Lessons We Learned About Controlling Debt
It’s not as difficult as it seems. Having debt in your life can be positive and lead you to better things. We can borrow to build businesses, buy homes and help us out of sticky financial
It’s not as difficult as it seems.
Having debt in your life can be positive and lead you to better things. We can borrow to build businesses, buy homes and help us out of sticky financial situations. The key to good debt management is control. As long as your debts remain within your control then you’re unlikely to feel overwhelmed by them. When debts spiral out of control, serious consequences can follow. So, how do you make sure that you remain in a comfortable position where borrowing is concerned?
Lesson 1: It’s all about borrowing what you can afford
Affordable debt is the best kind of debt because it doesn’t put undue pressure on your other finances. When you’re assessing debts you have, or considering something new, look at affordability in terms of the interest rate i.e. what you’ll pay to borrow the money. It’s also important to work out whether repayments you’re making each month are affordable i.e. how much are you left with after the repayment has been made? Remember that there are many different types of loans with varying interest rates and your existing debts will affect the interest rate you can obtain. If you have a poor credit history and have to borrow using no credit check loans then you will likely be paying a high interest rate.
Lesson 2: Staying on top of your debts is crucial
One of the most important lessons to learn when it comes to controlling debt is that it requires constant monitoring. Whether you have an overdraft, credit cards, payday loans or personal loans, you need to know how much you owe at any one time. Before applying for any more debt make sure you already have an idea of existing debt totals, whether more is affordable and what the cost to you will be.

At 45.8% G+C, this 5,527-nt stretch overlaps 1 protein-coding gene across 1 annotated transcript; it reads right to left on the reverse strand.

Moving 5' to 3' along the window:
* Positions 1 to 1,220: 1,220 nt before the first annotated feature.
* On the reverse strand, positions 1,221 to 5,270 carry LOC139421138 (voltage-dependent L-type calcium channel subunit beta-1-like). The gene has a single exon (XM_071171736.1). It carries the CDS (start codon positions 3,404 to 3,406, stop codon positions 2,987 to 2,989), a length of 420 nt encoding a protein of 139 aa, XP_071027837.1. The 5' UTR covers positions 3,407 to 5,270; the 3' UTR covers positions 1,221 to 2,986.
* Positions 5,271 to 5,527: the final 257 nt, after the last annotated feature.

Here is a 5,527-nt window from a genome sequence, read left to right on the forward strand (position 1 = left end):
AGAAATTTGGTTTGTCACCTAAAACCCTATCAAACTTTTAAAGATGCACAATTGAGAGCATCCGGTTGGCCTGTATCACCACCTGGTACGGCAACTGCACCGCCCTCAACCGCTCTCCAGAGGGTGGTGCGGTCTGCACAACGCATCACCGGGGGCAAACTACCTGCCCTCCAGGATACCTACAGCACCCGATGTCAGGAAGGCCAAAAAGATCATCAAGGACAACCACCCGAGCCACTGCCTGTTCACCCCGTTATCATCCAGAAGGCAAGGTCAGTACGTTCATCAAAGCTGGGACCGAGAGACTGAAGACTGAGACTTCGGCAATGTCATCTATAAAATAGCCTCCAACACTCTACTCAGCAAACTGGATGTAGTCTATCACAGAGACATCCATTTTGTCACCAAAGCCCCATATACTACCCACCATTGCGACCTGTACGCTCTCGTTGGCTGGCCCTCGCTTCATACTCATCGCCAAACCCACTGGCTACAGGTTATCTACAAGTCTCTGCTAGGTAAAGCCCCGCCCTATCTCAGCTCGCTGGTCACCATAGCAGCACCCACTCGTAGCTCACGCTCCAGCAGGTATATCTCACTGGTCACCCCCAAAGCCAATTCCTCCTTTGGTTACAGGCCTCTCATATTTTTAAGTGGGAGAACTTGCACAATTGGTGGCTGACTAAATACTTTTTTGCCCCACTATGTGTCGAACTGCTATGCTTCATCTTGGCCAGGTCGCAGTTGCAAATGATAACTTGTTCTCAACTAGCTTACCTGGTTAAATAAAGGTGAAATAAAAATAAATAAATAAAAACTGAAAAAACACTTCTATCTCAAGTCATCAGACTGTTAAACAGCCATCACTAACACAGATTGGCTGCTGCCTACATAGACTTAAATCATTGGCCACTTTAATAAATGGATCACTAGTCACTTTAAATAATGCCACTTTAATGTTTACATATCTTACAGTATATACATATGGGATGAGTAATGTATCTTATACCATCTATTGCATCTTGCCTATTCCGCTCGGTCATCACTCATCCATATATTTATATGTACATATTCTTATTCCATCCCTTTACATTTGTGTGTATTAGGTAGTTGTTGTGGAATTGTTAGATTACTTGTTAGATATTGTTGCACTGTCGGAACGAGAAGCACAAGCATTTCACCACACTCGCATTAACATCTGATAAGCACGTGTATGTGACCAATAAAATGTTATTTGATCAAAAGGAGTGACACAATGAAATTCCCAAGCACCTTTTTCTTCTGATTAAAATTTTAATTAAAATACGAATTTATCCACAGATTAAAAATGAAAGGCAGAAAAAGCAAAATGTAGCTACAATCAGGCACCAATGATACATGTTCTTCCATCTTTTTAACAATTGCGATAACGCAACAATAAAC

Lesson 3: Prioritising your debts will enable you to control them better
Especially if your debts are starting to feel overwhelming, learning how to prioritise them will give you more control. Start with those debts where you might be facing emergency circumstances, such as a bailiff, a disconnection or court action against you. You should aim to prioritise debts that have consequences, such as fines, penalties or legal complications. After that, work with the debts that have the highest interest rates and look to clear those next. The last tranche of debts to focus on are those with relatively low interest and smaller totals that are costing you less.
Lesson 4: Make sure you have a clear plan for repayment
Even if you’ve spent a few months or years not making much impact repayment-wise, it’s never too late to start. Create a clear plan for debt repayment that shows you how long this will take and what you can do to speed up the process. There are multiple apps and advice websites that will provide you with tools to control debt like this, from motivational notifications, to detailed money management.
Lesson 5: Learn from your experiences
If you don’t like the feeling of being in debt, remember it so that when the next opportunity arises to consider a loan or credit card you can make a well-informed choice. When you start to get into good habits with debt work hard to maintain them, from the decisions you take about affordability, to making early repayments and having a definite plan.